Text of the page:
It’s estimated that around 13 million tyres are scrapped each year in the UK, and for the greater part, most of them used to go to landfill, or to the great ‘tyre fire’ in Powys (burning since 1989).
There has long been an environmental charge when getting new tyres fitted to your vehicle, that’s because landfills can no longer accept tyres and the nature of tyre rubber makes it pretty hard to dispose of. They’re made from a combination of steel, rubber and material which makes them incredibly hard wearing, conversely, that makes them a recycling nightmare.
However, when you buy new car tyres, you don’t have to leave your old ones for the tyre fitter to dispose of - you can take them with you and have a go at upcycling them.
Upcycling your way to a better planet
Whilst finding new and ‘innovative’ uses for an old car tyre can seem a little haphazard at times, there are some beautiful examples of people using old tyres to create everything from planters through to furniture, the main thread being homeware.
Of course, there are other uses for scrap tyres – think of any race circuit (even one with F1 status) and you’ll see tyres banded together to improve circuit safety, or tyre flip-flops (particularly popular in Vietnam) and even outdoor staircases. Tyres may be difficult to recycle, but they have hundreds of other uses when they reach their end-of-life.
Surely, nearly everyone reading this has been on a tyre swing? Easy to construct, virtually indestructible and needs no weather-proofing – the simplest version requires just two components (rope & tyre). All you need is somewhere to hang it.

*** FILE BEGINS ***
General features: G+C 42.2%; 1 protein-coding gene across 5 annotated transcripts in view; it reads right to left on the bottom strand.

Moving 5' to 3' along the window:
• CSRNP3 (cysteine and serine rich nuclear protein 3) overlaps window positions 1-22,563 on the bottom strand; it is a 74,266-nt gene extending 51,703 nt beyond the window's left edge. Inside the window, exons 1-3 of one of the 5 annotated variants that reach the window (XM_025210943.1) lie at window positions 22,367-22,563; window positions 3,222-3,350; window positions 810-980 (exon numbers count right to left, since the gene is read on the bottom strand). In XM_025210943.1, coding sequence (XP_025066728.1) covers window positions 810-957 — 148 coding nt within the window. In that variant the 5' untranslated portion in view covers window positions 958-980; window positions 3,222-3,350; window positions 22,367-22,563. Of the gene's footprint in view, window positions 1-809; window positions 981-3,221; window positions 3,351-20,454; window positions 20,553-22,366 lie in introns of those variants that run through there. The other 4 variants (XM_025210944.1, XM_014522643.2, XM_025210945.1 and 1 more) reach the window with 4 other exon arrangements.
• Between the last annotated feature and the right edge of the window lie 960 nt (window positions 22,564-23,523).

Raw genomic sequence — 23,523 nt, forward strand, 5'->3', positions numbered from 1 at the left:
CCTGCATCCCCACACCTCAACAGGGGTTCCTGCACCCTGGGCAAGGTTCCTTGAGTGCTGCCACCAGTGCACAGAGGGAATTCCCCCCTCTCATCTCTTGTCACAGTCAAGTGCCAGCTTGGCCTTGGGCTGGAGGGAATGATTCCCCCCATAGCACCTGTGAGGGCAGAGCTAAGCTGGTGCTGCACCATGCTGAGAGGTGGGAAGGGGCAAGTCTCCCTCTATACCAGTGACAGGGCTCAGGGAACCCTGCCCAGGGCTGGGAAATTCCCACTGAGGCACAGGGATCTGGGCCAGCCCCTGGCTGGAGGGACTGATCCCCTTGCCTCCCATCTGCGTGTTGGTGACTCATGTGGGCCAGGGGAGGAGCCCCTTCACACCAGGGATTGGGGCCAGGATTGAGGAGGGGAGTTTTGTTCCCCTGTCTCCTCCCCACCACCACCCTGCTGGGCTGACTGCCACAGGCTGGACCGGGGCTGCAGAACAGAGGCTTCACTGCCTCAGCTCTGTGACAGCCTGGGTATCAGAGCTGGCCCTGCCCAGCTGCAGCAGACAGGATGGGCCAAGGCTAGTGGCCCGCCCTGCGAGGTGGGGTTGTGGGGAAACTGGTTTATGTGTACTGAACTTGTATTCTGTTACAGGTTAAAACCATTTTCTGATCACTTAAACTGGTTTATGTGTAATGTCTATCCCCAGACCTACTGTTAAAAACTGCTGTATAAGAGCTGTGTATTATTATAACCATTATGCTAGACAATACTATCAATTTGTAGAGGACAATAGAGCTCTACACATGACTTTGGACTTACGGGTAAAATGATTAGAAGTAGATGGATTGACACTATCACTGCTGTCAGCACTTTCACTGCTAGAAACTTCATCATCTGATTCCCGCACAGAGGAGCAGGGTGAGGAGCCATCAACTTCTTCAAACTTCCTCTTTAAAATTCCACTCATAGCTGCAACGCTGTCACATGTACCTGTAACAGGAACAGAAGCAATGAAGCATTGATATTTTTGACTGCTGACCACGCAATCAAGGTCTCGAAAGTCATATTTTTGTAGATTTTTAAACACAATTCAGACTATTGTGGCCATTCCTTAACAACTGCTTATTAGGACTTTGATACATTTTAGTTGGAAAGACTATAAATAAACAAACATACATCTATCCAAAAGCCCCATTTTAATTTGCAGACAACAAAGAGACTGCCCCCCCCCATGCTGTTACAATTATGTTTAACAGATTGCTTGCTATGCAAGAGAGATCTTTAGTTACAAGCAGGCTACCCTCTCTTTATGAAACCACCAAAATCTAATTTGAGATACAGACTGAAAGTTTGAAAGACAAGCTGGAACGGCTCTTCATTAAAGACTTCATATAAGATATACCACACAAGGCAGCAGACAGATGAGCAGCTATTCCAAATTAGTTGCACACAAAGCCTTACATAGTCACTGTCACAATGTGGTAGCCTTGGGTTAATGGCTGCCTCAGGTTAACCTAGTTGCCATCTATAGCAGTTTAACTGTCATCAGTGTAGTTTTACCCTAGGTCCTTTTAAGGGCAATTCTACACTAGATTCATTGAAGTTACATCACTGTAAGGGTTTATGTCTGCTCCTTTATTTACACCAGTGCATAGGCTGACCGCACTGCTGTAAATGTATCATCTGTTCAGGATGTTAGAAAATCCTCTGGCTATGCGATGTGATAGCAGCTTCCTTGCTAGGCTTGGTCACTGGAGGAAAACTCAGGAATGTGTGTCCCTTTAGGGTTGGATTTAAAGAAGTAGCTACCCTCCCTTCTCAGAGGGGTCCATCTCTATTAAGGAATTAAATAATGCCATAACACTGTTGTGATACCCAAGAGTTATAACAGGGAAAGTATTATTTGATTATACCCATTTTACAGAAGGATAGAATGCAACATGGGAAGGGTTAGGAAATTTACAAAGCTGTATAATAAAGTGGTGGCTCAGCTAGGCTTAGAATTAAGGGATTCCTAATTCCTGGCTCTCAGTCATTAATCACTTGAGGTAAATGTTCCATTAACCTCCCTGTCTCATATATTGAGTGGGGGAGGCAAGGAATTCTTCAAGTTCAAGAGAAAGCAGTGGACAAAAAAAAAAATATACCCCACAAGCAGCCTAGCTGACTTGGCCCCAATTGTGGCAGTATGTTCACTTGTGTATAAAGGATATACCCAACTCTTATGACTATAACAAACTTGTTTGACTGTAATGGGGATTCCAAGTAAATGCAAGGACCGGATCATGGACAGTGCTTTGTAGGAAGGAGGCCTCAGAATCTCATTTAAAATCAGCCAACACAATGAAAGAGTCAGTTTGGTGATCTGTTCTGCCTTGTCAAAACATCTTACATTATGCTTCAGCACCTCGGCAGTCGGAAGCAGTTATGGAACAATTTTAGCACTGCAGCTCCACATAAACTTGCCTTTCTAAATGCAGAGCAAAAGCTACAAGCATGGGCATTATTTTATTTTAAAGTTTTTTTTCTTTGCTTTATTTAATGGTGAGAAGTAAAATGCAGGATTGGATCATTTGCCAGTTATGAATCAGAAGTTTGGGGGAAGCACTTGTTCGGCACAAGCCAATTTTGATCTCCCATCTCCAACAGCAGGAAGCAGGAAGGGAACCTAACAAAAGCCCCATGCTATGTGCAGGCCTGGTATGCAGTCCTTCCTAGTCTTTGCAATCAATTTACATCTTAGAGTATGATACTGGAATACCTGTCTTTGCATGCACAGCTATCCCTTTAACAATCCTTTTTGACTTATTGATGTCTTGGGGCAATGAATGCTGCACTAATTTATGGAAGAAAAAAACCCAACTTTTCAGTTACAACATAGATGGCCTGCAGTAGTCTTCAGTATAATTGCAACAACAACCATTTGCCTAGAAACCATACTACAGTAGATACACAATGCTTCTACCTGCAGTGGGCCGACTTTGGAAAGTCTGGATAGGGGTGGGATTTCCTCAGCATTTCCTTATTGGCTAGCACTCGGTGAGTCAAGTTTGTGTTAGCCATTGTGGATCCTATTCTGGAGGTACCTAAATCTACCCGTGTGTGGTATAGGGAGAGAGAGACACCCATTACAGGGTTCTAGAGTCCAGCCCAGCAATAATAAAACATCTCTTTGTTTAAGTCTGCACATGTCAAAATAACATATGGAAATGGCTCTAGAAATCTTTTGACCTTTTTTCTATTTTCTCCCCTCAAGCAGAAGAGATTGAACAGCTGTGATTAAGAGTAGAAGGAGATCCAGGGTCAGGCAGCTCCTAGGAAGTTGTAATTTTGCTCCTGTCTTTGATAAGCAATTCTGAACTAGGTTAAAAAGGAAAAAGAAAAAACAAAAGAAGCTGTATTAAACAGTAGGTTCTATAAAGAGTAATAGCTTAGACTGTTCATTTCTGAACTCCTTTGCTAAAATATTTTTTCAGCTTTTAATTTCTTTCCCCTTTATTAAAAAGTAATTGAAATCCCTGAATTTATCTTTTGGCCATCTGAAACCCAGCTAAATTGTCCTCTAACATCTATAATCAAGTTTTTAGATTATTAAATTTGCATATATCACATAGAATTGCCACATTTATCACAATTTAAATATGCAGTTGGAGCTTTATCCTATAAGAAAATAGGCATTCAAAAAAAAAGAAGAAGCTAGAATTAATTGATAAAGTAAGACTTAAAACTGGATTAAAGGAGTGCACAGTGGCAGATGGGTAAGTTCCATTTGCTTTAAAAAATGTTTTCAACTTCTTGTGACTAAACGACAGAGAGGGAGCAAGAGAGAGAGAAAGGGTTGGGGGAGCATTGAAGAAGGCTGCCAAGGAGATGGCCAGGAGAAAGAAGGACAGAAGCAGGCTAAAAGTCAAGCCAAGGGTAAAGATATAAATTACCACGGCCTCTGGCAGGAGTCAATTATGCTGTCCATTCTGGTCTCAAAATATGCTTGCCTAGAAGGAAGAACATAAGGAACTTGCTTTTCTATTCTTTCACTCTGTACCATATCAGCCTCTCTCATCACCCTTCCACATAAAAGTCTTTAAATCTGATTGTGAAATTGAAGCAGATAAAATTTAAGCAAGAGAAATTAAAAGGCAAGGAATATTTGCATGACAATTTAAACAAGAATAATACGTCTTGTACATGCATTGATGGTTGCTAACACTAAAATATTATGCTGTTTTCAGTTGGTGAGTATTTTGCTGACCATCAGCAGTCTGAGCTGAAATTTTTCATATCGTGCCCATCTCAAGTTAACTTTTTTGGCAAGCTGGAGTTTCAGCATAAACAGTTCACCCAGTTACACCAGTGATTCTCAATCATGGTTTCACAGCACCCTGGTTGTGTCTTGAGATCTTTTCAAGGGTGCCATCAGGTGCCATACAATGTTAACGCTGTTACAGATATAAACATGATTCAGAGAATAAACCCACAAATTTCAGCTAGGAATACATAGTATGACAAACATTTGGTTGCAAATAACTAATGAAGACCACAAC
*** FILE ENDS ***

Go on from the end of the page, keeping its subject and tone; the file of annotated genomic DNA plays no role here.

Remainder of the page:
There are a number of variations to the planter, either keeping the tyre intact and using the inner part for soil, or cutting out the sidewall to make more of a basket. The results are the same though, and whatever the design, they make great low-cost planting areas.
In similar keeping to the planter, you can cut away a sidewall and use a heavy polythene to create a unique container for water. You could even recess it into the lawn.
If you’re looking for something a little more child friendly, granulated tyres make for a great soft play area, although you’ll probably need to get professional help to granulate the tyre.
Art for art’s sake
There have been some stunning examples of artwork being created with discarded tyres.
From rhinoceroses through to gateways, wall hangings and decorations, it seems that the only limit to these pieces of artwork are the imaginations of the creators.
It doesn’t matter if the piece is a table decoration or fills an entire outdoor space, old car tyres are so versatile that they can be cut into hundreds of pieces, or stacked together to form a shape – the beauty for larger sculptures is that tyres are quite structurally sound, meaning they can support a lot of weight.
It’s in fashion
Finally, a number of clothes designers have been working on projects using scrap tyres as a way of giving their statement pieces a little something extra, and of course, the fact that they’re recycling (or upcycling) only helps their fashion credentials.
These pieces include a Batman style suit (Ok, maybe not Batman, but a suit that gives you a defined muscle structure), belts, dog leads, shoes and accessories such as wallets or handbags.
Having said that, some of the designers are using the tread pattern as part of the design, so it’s unlikely that these are made from recycled car tyres.
Simple touches, big difference
It’s worth pointing out that a great deal of these old tyres can be coloured using regular paint, so black doesn’t have to necessarily be the new black; a tyre looks surprisingly different when coloured with some vibrant paint – think pinks, pastels and delicate shades.
Remember that if you’re cutting a tyre into smaller pieces, a regular knife or scissors won’t be enough – the rubber alone is tough, but the material used or the steel strengthening makes it almost impossible to through the tread section – try and use the sidewall if you need to cut a smaller piece out.
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